A story’s theme is the fundamental and universal idea behind its plot. In King Lear, for example, one of its main themes is “authority versus chaos”.
Sometimes people confuse a story’s subject with its theme. The subject of a story would be a one-word descriptor of its main idea. “War”, for example, would be the subject of many stories. A theme would be an opinion related to that subject, such as “In War, everyone loses.” (See Joe Moore’s excellent post on the difference between subject and theme)
Some writers approach theme almost as an afterthought–or worse, they forget to factor in a theme at all, which can result in a story that seems aimless or shallow at its core. Having a well-crafted theme adds dimension, depth, and cohesion to stories.
Writers often use minor characters to explore a story’s underlying theme. I call this method the “360-degree” approach to developing theme. In this approach, the secondary characters represent various aspects of the main theme, and they act as foils to the main character’s experiences. For example, the theme of one of my stories was “Mean Girls Suffer The Last Blow.” That theme was explored through the story arcs of several characters. One woman had been victimized by bullies in her youth; another was herself a bully. Another character was a protector of abused women. Each of these characters explored different facets of the subject of bullying and emotional abuse.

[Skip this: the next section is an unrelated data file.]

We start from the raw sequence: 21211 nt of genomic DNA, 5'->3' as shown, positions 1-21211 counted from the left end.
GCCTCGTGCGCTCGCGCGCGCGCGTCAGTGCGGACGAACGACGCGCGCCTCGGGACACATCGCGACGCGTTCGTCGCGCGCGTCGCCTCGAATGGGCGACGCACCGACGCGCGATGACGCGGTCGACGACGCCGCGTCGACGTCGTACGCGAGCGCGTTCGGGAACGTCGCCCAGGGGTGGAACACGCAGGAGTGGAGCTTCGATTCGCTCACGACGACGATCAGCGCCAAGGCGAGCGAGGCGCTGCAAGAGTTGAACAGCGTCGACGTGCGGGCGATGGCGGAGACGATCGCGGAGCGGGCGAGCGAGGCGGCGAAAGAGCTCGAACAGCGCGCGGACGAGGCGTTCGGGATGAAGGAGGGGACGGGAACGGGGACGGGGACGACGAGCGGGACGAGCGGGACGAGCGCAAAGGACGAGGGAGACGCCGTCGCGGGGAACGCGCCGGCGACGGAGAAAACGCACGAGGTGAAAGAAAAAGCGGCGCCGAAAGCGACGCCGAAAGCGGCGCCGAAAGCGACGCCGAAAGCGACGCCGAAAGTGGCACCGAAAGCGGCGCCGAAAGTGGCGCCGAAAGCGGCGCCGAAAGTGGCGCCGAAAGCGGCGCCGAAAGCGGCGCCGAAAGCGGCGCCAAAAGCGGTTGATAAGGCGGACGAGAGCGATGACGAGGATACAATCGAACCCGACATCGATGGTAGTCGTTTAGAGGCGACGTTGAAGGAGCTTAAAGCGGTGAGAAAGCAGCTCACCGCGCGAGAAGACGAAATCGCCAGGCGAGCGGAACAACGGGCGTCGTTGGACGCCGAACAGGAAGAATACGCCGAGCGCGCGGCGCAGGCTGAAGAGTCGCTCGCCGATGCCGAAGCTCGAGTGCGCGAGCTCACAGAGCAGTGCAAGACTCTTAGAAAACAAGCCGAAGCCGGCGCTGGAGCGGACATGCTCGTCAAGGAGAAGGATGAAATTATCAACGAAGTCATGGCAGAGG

How do you explore theme? What’s the theme of your WIP? How are you working that theme into your narrative?
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